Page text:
I think the arts can be very influential and demonstrably so. There is a clear causal link between the gradual (albeit fragile) improvement in relations between the UK and Russia and the regrowth of cultural exchange between the two countries. Much of this has involved important work by the British Council behind the scenes. But as with all these initiatives these days, a commitment to reciprocity and mutuality is vital; it's not about how wonderful we are in the UK. That's counterproductive in every way.
With China, there's no doubt that the Chinese are fascinated by the arts and heritage in the UK – as well as our brands. The challenges are, one, to reach enough of the population and, two, to paint a truer picture of contemporary life and business in the UK than you get from Downton Abbey.
What needs to change in that respect?
I just wish that our VIP delegations made more of the cultural dimension; it's a subtler way of doing business and achieving the inevitable economic purposes of such trips. Business comes with trust; the arts build trust. Moreover, the Chinese are putting such an emphasis on the cultural side of their economy, it's a strong card for us to play.
Even with countries with whom we have differences of view in matters of personal freedoms and freedom of expression, I believe it is important to continue engagement. You get nowhere by cutting your lines of communication, and the arts can often provide you with platforms to air and debate difficult issues, where politicians are unable to go.
Jo Caird has written about some of the issues facing Western cultural exports in China, namely that ticket prices are so steep. What are the other big challenges to exporting British arts?
Access to the arts for everyone is important whichever society you live in. We are still – just – fortunate enough in the UK to have a subsidised arts sector that enables a lot of art to be made available either free or at an affordable price. Even the commercial sector is sensitive to this. Sponsorship and private support also helps us in the UK.
Overseas, such mixed-model arts economies are often less developed and sophisticated, and that's one of the areas we deal with in our work: how to find the right audience; how to get the economic model right to attract them; how to make work freely available in the public space; how to attract sponsors and partners.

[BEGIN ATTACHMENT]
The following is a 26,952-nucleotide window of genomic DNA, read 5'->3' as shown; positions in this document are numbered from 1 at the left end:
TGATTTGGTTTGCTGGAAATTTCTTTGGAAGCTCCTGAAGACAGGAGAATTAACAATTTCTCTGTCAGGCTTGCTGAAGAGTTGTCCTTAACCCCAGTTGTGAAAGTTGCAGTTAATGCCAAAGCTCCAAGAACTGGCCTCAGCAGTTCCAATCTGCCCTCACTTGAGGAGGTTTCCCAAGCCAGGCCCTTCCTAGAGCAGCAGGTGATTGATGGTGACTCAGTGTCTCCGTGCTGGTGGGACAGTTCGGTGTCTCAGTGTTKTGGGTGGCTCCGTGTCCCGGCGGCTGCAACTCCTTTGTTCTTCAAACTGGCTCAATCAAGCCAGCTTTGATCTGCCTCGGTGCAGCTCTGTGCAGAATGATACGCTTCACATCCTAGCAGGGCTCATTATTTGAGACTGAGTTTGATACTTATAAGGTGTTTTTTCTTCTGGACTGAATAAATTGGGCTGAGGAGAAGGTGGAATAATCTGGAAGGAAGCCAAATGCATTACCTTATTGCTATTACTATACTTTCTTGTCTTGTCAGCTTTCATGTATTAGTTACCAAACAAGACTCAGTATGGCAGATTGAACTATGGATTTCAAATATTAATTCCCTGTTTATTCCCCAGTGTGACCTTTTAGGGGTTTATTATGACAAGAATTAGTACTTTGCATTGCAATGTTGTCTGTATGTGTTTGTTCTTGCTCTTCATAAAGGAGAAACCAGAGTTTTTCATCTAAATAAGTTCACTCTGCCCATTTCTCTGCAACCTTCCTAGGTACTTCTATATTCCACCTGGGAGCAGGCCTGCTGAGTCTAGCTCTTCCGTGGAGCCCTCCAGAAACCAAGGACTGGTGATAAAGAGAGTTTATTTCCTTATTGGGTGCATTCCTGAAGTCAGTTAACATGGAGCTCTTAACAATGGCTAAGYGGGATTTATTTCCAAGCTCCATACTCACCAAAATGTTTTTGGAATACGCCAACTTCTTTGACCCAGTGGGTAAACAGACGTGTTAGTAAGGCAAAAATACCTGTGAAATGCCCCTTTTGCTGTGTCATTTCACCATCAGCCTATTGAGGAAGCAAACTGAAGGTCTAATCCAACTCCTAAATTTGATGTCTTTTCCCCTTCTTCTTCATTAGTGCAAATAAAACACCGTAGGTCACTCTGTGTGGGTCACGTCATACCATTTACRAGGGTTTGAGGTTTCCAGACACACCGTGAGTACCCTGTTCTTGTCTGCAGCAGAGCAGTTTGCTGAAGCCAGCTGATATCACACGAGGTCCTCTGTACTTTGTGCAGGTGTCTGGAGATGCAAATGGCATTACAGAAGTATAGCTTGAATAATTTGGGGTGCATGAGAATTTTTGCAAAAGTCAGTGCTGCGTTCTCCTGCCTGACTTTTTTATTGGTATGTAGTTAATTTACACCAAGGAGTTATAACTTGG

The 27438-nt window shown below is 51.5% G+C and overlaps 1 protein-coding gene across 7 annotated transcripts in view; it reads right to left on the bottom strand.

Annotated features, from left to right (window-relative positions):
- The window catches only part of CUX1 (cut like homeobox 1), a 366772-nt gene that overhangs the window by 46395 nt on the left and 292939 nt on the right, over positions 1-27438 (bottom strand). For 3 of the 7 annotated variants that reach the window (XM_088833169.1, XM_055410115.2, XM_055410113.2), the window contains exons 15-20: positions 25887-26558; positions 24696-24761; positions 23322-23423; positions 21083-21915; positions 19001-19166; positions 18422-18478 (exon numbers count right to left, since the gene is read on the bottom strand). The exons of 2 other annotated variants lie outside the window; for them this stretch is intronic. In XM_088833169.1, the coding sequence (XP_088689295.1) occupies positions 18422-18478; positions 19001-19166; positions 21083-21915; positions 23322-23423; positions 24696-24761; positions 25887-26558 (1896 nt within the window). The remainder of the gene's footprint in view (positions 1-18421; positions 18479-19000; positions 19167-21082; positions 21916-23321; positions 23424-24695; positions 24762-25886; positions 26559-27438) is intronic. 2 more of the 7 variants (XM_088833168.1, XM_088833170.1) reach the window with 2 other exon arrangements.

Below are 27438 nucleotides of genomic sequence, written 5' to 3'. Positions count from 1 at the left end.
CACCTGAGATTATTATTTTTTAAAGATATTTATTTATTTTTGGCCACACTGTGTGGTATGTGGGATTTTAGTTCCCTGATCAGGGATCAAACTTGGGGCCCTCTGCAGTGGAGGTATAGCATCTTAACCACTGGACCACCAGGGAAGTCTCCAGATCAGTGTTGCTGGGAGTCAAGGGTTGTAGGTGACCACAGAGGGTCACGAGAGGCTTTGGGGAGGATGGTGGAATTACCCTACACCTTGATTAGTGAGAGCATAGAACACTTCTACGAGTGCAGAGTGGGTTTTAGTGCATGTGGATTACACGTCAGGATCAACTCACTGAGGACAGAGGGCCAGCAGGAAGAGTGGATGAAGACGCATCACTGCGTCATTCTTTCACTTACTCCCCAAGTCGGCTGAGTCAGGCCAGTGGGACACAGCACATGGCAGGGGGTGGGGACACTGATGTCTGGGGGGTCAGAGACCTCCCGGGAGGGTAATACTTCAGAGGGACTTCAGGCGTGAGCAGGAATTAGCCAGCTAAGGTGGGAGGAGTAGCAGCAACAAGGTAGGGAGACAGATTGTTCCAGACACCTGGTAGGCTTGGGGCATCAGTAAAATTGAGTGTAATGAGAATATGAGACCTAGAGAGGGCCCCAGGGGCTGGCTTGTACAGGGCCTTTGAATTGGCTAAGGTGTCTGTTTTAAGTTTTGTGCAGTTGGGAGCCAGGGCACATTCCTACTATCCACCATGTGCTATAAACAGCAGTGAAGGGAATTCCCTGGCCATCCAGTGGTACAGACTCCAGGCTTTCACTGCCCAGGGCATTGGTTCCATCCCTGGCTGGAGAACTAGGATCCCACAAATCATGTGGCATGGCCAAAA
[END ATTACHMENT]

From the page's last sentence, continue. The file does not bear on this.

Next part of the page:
But touring work, whether performance or visual arts is expensive. The arts need external funding in these circumstances. Luckily some art forms like literature and film are more portable. Other challenges are more to do with finding the right work for the right place – to be sensitive in sending dance to certain areas of the Middle East, where some aspects of some work may cause discomfort.
What are your views on the newly-dubbed MINT quartet of Mexico, Indonesia, Nigeria and Turkey?
It's interesting that we have big plans at various stages of development for each of these countries over the next six years. The cultural sector in each is at a very different stage of development, and each requires a distinctive approach. But there's no doubt of their appetite and the potential in each place – and also the challenges.
In Nigeria, for example, the physical infrastructure and governance is very weak, and in Turkey of course you have the politics and also a worrying degree of mistrust of the UK. So you have to work around these issues, be focused in what you do, and give artistic opportunities to those countries within the UK as well. Mexico is first among them, with a focus year of two-way traffic in 2015, and we have longer plans for Indonesia, but that needs more preparation time.
Graham Sheffield is director of arts at the British Council – follow him on Twitter @GSheffieldArts